Using this technology, one is effectively getting a “virtual cross section” of the weld and accomplishing much of what the traditional slow and expensive destructive cross sectioning (cut & etch) does. It can measure and inspect certain types of joints/welds that have not been possible to do effectively, including skewed fillets, flange/socket welds, bulb Tees, etc.  It also can be used while a weld is still hot so intermediate inspection can be done to find root pass defects or better predict if the weld will be the right size when it is finished.

This weld information system is transforming the approach to the manufacturing of weldments, evaluation of productivity and the avoidance of defects. The WIKI-SCAN methodology (Weld SureTM) can be fully automated with robots or manually performed by an inspector or operator with the handheld system. In Table 1 you can see the type of information that is available from the WIKI-SCAN.

Table 1. Quantitative data

  • Joint preparation and fit up
  • Weld geometry (shape)
  • Weld dimensions
  • Weld volume
  • Detection of geometric defects
  • Undercut
  • Excessive weld size
  • Undersized welds
  • Porosity
  • Excessive convexity
  • Excessive Concavity

Table 1. Advantages

  • Portable
  • Easy to use
  • Safe
  • Can measure welds and joints not possible with conventional methods
  • Automatic data recording
  • Data processing and analysis of weld quality
  • Easy weld assessment (GO/NO-GO)
  • Easy data interpretation (unlike RT or UT)

Multiple factors are converging to better assess the productivity and quality of today’s welded products and processes thus facilitating continuous improve efforts. These are:

  • Weld quality: Assessment per applicable weld standard
  • Workmanship: Weld process stability, weld geometry
  • Production costs : Joint fit up, gap variation, consumption of filler metals
  • Trends : The production welding system can be adjusted based on real data to achieve consistency and avoid defects
  • Statistics: WIKI-SCAN data analysis useful for continuous improvement

The WIKI-SCAN is the first truly portable laser scanning system built specifically for the measurement and inspection of welds that takes advantage of today’s high end computing power packaged in a small I-Phone like device. While it is extremely powerful in its present form, the future enhancements possible are unlimited and will parallel what is occurring with all of our personal devices like the I-Pad. This system will provide companies all over the world with the opportunity to simultaneously increase productivity and quality.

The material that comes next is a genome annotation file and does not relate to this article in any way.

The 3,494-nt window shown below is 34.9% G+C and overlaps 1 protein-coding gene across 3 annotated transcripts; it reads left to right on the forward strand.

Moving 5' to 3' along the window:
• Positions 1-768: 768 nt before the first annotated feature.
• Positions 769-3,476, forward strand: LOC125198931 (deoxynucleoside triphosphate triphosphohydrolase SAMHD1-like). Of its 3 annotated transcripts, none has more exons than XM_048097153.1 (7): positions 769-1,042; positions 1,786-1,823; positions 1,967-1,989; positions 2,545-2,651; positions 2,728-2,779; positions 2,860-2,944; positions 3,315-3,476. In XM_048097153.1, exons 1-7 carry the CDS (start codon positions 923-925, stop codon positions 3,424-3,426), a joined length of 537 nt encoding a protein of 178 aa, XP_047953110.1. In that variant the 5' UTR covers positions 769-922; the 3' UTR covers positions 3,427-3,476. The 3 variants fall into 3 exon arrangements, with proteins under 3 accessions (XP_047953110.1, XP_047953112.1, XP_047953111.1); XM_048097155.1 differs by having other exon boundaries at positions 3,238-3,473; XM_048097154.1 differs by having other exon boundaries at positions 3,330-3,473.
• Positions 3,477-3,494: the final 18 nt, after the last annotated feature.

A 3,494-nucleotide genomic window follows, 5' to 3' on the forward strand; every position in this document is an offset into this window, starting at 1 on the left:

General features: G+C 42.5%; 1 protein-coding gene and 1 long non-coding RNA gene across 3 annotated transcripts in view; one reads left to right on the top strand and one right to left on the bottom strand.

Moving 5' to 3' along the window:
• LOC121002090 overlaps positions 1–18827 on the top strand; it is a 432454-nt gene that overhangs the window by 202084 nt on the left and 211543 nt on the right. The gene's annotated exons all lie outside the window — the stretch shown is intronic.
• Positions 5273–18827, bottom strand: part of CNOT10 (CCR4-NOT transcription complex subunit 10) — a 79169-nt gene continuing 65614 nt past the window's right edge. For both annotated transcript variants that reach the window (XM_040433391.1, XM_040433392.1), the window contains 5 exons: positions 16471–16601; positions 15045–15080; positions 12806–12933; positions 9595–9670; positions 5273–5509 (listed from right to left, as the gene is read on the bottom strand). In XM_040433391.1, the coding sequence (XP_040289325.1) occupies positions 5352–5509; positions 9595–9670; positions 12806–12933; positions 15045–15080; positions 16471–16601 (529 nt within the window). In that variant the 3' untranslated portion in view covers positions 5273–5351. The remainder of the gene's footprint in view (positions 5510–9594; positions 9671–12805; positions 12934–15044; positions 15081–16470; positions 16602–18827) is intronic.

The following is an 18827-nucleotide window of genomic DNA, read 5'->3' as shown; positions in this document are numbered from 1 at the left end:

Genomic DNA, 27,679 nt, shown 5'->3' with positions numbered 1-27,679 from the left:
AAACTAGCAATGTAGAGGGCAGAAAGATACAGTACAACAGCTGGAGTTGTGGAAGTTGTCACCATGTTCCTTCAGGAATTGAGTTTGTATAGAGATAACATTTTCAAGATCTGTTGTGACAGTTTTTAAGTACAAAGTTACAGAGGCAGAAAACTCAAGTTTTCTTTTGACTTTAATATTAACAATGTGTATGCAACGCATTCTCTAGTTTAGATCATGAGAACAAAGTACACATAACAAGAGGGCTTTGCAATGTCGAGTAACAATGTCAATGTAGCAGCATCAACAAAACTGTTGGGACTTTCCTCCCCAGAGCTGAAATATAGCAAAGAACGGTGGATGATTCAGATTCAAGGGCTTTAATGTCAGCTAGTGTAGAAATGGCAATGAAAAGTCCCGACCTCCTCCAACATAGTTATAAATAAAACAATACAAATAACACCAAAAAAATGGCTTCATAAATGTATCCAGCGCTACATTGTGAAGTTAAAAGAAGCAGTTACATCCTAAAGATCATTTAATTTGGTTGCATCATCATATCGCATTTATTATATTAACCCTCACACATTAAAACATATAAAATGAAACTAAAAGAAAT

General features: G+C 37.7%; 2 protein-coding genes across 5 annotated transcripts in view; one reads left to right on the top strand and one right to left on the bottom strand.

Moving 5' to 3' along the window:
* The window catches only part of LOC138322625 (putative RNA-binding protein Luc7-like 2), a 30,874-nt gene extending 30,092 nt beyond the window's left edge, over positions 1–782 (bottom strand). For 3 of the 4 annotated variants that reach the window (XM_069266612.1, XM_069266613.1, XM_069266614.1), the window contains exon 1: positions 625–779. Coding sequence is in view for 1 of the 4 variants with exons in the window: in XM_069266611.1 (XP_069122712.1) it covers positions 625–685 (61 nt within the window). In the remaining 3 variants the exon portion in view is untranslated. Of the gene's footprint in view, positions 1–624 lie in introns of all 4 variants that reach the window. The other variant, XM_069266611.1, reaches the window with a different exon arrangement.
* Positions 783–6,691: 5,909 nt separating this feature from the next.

Servo Robot, Inc., 1370 Hocquart, Saint-Bruno-de-Montarville, QC J3V 6B2, Canada, 450-653-7868, www.servorobot.com.

4 Comments

Leave a Comment:

  • Robert Moore wrote:

    Good morning, my name is Rob Moore. I wanted to inquire about your weld profile measuring devise. I work for ATI Metals in Brackenridge, PA. We use a mig welder to butt weld tails or leaders onto our strips. The leaders are usually made of out 304L type steel and we weld the leaders to many different grades and gauges of steel. What I would like to know is if your devise can be used for our process? We make around 70 – 80 welds a turn. Can you devise quickly and accurately tell me #1. do I have my product in the correct position. #2. is my weld acceptable. I look forward to hearing from you as this devise could be of a great advantage to our process. Thank you!!

  • Ajay wrote:

    Is this device useful for Inspecting Laser Weld?

  • Bisweswar Das wrote:

    I need the cost of Wiki scan

    Also I am interested to take the agency of this products for India